Alicia Williams, willi217@muohio.edu

As my study abroad experience began to dwindle down, it occurred to me that I would be returning to the United States. While I was very eager to see my family and friends, it was also a troubling thought to have to leave the country I had come to love and saw as my home, as well as the friends that I made and grew accustomed to.

With that being the major burden, other questions ran through my mind such as how my friends would welcome me home, as well as how my body would respond to the changes and jet lag. With all these challenges before me, I boarded my connecting flight to London before heading back to the good ol’ USA.

Upon my arrival home, I realized how much things had changed within me as well as around me. My home now became almost foreign to me. All the emotions and confusion of seeing signs in English, as well as not having to try to translate and overcompensate for language barriers were some of the few culture shocks that I ran into immediately.

Above all, came the shock of being home and getting back into the gist of American living and college life. Although my friends and family welcomed me home with open arms, the most difficult change is the sudden realization of how closed-minded Americans and people around me are.

While I am aware of entitlements of opinion, one thing that I am currently tackling is the fear of Americans leaving the U.S. Leaving the U.S. and going abroad allowed me to see the U.S. outside of American perspectives.

Living as an “immigrant” for four months was an eye opening experience and it made me more open-minded to viewpoints of people who hope to one day immigrate to the U.S. Back here, I often find myself longing to be in Europe again because now it gives me a different view of immigrants here in the U.S. — to see the emotions and inner turmoil that they may go through, not to mention the frequent unwelcoming feelings that ignorant Americans show towards them frustrates me.

Getting the strength to leave the United States, and having the open mind to experience the novelty of other cultures, aided in my transition to feel welcome there and my transition in coming home.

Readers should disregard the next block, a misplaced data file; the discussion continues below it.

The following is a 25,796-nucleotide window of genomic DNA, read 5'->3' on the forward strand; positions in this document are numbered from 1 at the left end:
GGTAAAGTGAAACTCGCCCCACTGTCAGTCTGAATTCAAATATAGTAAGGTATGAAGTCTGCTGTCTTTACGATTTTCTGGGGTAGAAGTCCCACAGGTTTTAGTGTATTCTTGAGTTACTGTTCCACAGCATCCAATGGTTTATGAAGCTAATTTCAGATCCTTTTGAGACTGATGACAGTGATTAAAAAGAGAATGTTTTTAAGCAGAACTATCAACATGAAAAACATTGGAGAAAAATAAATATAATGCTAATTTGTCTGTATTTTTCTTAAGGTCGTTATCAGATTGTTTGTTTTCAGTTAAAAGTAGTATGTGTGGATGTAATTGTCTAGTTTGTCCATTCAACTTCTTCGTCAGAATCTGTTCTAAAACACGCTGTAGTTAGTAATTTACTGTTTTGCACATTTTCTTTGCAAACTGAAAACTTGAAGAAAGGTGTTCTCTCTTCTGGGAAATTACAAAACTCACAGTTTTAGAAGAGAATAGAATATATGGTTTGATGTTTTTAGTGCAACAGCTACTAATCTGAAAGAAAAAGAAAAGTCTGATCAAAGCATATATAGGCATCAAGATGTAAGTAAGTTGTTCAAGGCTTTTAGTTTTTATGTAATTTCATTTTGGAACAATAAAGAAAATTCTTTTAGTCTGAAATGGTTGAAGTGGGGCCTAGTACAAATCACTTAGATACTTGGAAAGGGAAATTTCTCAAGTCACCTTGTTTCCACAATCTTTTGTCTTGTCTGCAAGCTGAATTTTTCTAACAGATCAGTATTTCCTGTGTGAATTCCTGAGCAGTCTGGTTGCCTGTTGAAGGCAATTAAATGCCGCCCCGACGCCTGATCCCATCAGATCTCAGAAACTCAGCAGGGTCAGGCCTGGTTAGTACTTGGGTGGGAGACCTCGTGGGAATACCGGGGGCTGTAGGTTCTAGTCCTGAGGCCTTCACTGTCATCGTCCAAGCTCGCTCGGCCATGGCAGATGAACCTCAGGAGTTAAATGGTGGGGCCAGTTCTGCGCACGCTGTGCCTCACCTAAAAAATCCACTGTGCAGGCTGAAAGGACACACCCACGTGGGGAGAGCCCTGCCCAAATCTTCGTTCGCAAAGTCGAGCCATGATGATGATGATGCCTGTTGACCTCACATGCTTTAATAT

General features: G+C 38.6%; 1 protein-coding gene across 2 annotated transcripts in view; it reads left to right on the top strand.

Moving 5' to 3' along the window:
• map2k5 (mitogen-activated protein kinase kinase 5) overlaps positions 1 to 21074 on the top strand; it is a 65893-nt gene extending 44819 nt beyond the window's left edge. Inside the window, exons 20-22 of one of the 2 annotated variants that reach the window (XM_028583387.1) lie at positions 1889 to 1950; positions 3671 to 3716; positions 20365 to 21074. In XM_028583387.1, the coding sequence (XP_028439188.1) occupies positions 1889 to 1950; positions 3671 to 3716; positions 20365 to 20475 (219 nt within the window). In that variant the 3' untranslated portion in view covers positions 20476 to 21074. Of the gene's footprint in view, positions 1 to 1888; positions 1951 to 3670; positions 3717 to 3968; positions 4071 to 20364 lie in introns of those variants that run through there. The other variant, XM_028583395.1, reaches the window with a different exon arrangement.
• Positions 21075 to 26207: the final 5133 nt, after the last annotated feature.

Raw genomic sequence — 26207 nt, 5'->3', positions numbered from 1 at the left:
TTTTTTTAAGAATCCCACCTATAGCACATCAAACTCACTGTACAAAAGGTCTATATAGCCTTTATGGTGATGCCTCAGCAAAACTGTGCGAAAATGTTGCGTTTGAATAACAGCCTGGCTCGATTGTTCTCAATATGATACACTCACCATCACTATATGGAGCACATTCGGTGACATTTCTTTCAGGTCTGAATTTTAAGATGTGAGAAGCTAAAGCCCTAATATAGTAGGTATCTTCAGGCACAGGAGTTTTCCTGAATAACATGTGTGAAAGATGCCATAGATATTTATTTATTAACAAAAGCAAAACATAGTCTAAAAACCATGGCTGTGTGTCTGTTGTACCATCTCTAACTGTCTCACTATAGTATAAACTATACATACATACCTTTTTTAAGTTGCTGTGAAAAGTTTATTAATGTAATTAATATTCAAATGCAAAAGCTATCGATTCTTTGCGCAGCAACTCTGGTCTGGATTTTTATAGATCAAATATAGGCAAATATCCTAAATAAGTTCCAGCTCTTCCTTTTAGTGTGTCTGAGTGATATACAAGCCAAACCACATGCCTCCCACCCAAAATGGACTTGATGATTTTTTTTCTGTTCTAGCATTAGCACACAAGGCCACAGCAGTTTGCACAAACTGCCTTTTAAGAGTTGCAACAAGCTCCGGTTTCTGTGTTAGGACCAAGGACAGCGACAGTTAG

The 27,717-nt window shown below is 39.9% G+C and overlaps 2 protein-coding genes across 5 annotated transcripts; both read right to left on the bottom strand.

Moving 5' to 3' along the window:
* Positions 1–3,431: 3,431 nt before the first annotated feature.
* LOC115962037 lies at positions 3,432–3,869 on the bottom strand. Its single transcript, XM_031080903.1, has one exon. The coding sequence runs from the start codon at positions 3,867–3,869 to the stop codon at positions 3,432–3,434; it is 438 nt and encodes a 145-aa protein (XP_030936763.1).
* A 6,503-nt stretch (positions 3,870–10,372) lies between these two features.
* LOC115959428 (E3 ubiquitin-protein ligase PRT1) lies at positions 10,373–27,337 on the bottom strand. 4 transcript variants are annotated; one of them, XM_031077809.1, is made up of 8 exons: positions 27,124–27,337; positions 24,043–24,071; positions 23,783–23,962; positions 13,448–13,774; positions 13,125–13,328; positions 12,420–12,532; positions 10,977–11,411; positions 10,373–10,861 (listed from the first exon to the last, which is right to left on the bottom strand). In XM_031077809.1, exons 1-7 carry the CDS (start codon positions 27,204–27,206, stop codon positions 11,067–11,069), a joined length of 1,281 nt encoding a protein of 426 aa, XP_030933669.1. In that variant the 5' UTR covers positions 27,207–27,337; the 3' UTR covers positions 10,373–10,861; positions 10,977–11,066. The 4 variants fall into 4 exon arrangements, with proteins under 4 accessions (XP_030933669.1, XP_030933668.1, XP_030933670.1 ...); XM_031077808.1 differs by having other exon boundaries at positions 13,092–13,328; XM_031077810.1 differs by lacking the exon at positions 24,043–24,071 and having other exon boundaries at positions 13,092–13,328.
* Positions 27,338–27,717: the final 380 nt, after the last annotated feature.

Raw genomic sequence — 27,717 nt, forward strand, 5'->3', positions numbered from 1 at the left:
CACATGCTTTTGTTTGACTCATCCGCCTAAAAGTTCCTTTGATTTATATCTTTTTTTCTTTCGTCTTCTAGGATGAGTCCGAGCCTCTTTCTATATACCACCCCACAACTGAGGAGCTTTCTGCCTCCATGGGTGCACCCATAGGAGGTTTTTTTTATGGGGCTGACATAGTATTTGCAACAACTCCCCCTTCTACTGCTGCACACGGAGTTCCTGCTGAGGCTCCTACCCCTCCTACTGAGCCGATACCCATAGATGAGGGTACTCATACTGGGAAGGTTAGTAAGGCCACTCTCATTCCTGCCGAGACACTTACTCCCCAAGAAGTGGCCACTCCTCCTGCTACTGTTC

While I was that eager, anxious and fearful young adult just four months ago leaving this country, coming home has showed me that the world is much bigger than that of Oxford, your hometown or your state.

Leaving the country has made me more open-minded as well as tolerant of those different than myself, as well as given me a larger perspective in regards to the regulations and laws that we have in the U.S. as opposed to other countries.

While I may not agree with some of the social and political aspects of this country, I am grateful for the somewhat unlimited opportunities that I have to speak out against legislation I feel is wrong, as opposed to other cultures that aren’t that fortunate.

Leaving the country has given me a better mindset in regards to cultures different than my own as well as tolerance of viewpoints on things such as immigration, women’s rights, and worker’s rights as well. As a senior, I think it is highly beneficial for Miami University students to step out of their bubbles and learn that the world is much bigger than sorority and fraternity life, campus organizations, etc.

Especially take advantages of programs other than the Luxembourg program. The skills and perspectives that can be taught abroad will be important in “the real world” outside of the small town of Oxford.

It will give you a more of a well-rounded experience to relate to the people, places and things that are different than you.

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